Debbie's Reviews > How to Say Goodbye in Robot

How to Say Goodbye in Robot by Natalie Standiford
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Jan 06, 2012

really liked it
bookshelves: modern-teen
Read in January, 2012

This is my first favorite new read of 2012.

Beatrice has just moved with her parents to Baltimore, where her father will be a professor at Johns Hopkins, her mother will stay home and act more and more oddly, and Bea will attend a private school with only 40 students in her senior class. Thanks to alphabetical chance, Bea Szabo is seated next to Jonah Tate, the boy that her classmates treat like a ghost. Bea tries to be friendly to him, and Jonah introduces her to a late-night call-in radio show, thus beginning a strong, unconventional friendship. Bea and Jonah are more interested in meeting the callers to the radio show (one of whom is from the future, another of whom is holding out hope that Elvis will come back to life and to her) and taking a secret trip to Ocean City than in hanging out with their classmates at repeated parties or going to prom. Trying not to be too spoilery here - Jonah discovers something about his past that his father has been hiding from him, and Bea willingly helps him try to sneak around his father to fix it. But it gets too big for Jonah, and even Bea can't help him.

Reading about Bea and Jonah made me think about how conventional I am (something I don't tend to dwell on). Before the move Baltimore, Bea and her mother used to spend their time together dressing up in elaborate costumes and recreating scenes from old movies that Bea would photograph. She and Jonah don't want to go to prom because it just isn't their thing, and they can come up with something to do they'd enjoy so much more. I didn't go to prom either, but if I had, it would have been a big deal to me. If they (Jonah in particular) had gone, they would have been more than bored.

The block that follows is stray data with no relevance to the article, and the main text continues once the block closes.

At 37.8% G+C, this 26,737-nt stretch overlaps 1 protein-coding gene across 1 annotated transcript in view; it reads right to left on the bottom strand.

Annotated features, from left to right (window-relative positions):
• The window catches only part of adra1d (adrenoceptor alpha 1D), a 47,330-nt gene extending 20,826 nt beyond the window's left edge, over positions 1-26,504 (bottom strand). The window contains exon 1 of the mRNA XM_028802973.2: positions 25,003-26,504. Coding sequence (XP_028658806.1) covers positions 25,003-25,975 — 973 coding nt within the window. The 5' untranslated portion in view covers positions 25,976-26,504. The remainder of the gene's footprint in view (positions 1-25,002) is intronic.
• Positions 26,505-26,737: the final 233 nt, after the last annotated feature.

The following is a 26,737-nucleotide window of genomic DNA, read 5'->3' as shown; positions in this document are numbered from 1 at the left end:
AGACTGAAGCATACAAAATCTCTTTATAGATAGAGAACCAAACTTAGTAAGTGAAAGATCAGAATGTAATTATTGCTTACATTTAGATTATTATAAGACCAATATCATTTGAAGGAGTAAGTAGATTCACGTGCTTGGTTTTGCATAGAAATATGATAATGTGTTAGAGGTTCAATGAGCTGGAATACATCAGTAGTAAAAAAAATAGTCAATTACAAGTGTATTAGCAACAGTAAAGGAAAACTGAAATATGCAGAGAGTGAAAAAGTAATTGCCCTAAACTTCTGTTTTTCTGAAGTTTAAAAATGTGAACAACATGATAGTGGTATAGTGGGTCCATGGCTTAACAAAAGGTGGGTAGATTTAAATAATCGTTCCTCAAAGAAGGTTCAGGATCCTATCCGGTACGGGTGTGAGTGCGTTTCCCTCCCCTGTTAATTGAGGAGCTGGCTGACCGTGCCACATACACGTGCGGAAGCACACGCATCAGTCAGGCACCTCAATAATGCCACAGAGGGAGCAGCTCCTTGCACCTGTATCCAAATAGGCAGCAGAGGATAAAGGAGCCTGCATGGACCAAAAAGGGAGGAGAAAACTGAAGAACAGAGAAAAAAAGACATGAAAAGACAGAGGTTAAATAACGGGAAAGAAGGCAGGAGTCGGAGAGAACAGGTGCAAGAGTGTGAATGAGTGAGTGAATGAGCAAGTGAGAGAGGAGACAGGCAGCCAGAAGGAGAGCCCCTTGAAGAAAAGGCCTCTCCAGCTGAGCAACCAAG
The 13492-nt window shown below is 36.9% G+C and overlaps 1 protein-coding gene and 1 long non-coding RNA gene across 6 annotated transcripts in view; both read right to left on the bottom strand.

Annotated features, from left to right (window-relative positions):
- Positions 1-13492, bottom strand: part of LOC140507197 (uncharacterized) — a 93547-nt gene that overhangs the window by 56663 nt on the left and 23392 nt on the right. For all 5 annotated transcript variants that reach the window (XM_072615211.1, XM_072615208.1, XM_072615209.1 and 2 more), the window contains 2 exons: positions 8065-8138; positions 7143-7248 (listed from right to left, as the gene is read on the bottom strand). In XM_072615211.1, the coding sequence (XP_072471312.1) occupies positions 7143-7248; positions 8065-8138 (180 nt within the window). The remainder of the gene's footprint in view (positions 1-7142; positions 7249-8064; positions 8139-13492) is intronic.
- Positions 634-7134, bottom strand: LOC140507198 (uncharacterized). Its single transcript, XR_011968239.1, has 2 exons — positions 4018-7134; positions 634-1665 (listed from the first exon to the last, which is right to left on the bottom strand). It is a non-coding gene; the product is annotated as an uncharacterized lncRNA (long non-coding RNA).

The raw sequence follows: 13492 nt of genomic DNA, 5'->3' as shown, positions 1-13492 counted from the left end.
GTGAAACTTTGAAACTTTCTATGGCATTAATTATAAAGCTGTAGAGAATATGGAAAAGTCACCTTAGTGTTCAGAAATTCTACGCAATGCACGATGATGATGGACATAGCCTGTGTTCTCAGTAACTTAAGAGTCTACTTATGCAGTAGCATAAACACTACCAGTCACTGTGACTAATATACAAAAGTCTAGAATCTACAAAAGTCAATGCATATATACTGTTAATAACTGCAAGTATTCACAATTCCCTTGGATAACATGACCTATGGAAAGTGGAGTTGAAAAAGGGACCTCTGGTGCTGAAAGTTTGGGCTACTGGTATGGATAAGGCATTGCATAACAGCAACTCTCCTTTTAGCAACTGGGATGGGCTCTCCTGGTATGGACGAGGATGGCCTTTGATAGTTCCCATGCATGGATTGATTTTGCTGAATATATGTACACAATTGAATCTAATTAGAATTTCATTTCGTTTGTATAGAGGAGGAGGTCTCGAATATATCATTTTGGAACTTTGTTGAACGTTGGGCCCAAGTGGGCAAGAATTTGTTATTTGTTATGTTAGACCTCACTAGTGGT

I liked Bea. She seems to be comfortable with herself. She is willing to help Jonah with his risky plans, but she is also more grounded than her mother. She tries to be nice to her classmates but isn't at all concerned with getting the popular ones to like her. Her narrative was easy to read with some humor to leaven the heavy parts.
Experience told me that not many guys were into flat-chested sticks with big round lollipop heads and stringy hair, unless by some miracle that was the regional definition of cute. If so, I hadn't come across that particular region. Mom kept telling me I had to grow into my face, but I knew a euphemism when I heard one.

Jonah, meanwhile, broke my heart. He is a very good friend to Bea, often thoughtful and caring. But when he gets into his trouble, he withdraws into the ghost-like boy he had been before Bea moved in. My staid adult self recognizes that my teenage self would have related to Jonah (not that I had to deal with anything like what he has to). Bea's mother says:
"Jonah always struck me as kind of, I don't know, insubstantial."
"You're wrong," I said. "He has substance. It just flickers off and on."
"Reminds me of somebody else we both know," Mom said. I think she was talking about Dad but, frankly, it could have been anybody.

How to Say Goodbye in Robot is a moving book about a relationship that is more than friendship, more than romance, but in the end is unable be saved by just one person or even by the real love of both people.
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